Mount Rushmore is known for its giant presidential faces carved into the Black Hills, but did you know that three of the four presidents were actually former surveyors?
That's right, George Washington, Thomas Jefferson, and Abraham Lincoln all got their start as land surveyors before becoming presidents. So, when people joke about Mount Rushmore being "Three surveyors and another guy," they're not too far off. The only non-surveyor president on the sculpture is Theodore Roosevelt. Come on, Teddy!
We mentioned George Washington, as his image is etched in Mt. Rushmore. At just 17 years old, he was appointed as Surveyor General for Virginia and helped to survey the land and pave the way for westward expansion. Washington’s intimate knowledge of the Virginia backcountry gained from surveying the commonwealth helped him devise successful strategies as a lieutenant colonel in the French and Indian War.
How about Thomas Jefferson, the third president of the United States? He worked as the Albermarle County surveyor in Virginia in 1773 and later sent Merriweather Lewis and William Clark on their famous expedition to explore the land gained through the Louisiana Purchase. We’ll get to them in a second. And if you keep reading, you'll pick up on the theme that Jefferson was perhaps the single-most influential surveyor in U.S. history, both prior to the Louisiana Purchase and after it.
To round out our list of primary presidential land surveyors, there’s Honest Abe. Before becoming the 16th president of the United States, Lincoln was a self-educated man from Kentucky who worked as a storekeeper, postmaster, and land surveyor, all while studying law. He was a man of many talents and skills!
Let’s explore some other notable surveyors in U.S. history, starting with Daniel Boone. As an American pioneer and explorer, Boone helped settle land claims and was known for his travels across the American frontier. Although he never went to school, he became an expert tracker in his teenage years and eventually took up surveying. Boone performed over 160 surveys during his career, mostly in the state of Kentucky. However, he did receive quite a bit of flack from his clients, as his surveys weren’t very accurate. Boone really could have used a ROCK R360 LiDAR scanner. Just saying.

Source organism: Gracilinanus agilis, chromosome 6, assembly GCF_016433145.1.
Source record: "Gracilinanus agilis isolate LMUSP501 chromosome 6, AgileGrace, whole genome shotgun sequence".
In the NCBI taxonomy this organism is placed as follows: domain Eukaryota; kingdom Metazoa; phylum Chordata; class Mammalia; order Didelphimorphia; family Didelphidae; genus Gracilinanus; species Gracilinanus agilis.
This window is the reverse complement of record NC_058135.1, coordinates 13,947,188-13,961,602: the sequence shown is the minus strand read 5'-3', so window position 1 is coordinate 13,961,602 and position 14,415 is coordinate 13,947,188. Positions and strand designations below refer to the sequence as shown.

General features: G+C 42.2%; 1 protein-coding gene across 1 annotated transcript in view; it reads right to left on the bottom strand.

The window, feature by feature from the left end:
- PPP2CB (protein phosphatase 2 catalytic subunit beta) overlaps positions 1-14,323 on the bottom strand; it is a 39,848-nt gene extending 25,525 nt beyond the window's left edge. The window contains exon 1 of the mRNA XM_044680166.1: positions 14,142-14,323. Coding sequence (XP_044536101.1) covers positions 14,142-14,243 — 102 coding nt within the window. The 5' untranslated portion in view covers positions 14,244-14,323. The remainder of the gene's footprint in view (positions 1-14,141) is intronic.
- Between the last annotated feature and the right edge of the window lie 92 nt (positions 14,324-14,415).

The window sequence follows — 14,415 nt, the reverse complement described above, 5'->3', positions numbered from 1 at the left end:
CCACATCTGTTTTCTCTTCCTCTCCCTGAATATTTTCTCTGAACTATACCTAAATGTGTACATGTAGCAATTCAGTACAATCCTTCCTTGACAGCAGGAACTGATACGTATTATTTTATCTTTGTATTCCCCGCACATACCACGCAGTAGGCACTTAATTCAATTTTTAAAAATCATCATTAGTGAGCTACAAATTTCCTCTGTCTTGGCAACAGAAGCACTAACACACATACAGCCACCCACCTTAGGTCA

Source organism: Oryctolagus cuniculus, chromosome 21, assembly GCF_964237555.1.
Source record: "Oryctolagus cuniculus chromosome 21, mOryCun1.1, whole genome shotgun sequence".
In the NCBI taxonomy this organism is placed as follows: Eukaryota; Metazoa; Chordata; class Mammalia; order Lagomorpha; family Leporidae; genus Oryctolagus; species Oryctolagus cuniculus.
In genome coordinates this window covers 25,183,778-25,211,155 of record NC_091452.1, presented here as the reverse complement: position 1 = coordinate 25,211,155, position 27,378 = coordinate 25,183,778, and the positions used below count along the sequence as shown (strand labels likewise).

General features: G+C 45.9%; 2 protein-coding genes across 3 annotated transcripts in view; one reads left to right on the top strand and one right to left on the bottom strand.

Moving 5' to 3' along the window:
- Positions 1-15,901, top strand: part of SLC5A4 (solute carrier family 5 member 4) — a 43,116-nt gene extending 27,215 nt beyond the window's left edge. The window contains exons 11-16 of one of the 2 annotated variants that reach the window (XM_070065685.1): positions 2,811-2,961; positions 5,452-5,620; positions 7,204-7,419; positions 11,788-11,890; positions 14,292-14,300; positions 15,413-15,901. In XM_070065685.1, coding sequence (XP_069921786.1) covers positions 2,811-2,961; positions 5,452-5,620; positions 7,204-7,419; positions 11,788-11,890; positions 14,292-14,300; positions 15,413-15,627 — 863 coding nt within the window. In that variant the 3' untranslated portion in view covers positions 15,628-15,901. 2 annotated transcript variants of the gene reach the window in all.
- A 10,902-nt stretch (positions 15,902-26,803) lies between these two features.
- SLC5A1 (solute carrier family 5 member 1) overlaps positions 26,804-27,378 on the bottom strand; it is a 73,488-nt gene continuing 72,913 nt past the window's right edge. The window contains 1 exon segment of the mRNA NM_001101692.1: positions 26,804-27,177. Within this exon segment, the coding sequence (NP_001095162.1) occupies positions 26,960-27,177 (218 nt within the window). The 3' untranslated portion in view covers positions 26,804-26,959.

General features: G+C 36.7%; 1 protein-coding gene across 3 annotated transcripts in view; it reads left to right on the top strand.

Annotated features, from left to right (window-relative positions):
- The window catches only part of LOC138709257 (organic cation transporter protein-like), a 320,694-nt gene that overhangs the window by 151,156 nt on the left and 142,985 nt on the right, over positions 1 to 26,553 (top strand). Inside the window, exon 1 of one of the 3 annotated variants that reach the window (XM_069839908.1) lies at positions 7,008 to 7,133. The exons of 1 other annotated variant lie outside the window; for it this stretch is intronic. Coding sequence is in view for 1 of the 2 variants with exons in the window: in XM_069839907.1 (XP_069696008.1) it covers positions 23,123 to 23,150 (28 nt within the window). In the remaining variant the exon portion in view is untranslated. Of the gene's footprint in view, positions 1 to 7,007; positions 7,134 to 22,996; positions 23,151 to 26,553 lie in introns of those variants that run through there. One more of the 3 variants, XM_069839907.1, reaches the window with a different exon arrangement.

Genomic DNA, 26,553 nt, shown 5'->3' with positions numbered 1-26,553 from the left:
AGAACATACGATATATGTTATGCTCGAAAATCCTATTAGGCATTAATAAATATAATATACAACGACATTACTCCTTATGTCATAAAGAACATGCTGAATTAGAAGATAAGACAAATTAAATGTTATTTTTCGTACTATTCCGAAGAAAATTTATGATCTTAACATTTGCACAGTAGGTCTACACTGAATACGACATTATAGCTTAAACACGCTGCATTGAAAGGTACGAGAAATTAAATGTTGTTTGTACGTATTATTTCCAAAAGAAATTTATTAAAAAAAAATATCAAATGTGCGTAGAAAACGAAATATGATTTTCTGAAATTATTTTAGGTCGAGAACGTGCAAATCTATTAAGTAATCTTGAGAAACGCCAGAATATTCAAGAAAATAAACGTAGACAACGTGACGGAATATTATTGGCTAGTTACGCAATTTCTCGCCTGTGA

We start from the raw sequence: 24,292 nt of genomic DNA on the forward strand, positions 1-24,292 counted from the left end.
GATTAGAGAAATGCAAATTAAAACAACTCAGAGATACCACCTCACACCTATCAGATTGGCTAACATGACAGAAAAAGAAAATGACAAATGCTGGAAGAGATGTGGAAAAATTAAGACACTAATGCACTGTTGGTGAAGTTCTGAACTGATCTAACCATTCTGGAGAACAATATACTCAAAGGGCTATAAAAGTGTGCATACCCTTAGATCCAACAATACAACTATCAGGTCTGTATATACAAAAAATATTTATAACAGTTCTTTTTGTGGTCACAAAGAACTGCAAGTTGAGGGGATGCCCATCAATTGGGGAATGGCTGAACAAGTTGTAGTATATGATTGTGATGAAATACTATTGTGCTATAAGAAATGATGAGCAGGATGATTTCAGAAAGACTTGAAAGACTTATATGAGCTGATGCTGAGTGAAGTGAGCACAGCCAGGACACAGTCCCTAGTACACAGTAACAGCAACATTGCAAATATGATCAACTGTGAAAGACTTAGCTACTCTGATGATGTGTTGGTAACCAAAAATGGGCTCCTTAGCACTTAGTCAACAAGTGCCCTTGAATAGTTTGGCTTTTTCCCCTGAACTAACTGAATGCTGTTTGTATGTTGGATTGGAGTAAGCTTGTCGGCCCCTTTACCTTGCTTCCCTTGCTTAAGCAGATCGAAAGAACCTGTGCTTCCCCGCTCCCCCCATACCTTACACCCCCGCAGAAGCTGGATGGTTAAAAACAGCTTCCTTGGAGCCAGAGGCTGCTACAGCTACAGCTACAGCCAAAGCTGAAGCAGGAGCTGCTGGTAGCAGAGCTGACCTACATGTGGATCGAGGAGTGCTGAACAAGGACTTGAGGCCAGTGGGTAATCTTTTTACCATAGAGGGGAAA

Henry David Thoreau
American writer and Transcendentalist Henry David Thoreau held jobs as a teacher and as a worker in his dad’s pencil factory, but his longest-held job tenure was as a land surveyor. Thoreau is probably best known for his 1854 book Walden, which explores his values of simple living in nature. While his buddy Ralph Waldo Emerson owned the Walden Pond property, Thoreau actually surveyed the land in 1846.
Benjamin Banneker was a mathematician, almanac author, scientist and land surveyor. In 1789, then Secretary of State Thomas Jefferson hired Banneker to survey the borders of Washington, D.C. You can still find some of his original boundary stones today. Notably, Benjamin Banneker made a name for himself as the first high-profile African-American surveyor in the U.S., gaining the admiration of Jefferson and his contemporaries.
Lewis and Clark
We can’t talk about significant U.S. surveying contributions without mentioning Lewis and Clark. The famous duo set out with their crew of forty to survey the Louisiana Purchase all the way to Oregon. As America’s most famous surveyors, Lewis and Clark created about 140 maps of the vast area (all without GPS, by the way).
America’s rich heritage of surveyors makes standing out in a field seem worth it! These historical figures left a legacy of a noble, important profession that ROCK Robotic helps continue today. As we stand on the shoulders of these impressive surveying giants, let’s keep moving forward in exploring the land.
Ready to make your contribution to surveying history? Visit rockrobotic.com to learn more about our survey-grade hardware and processing software.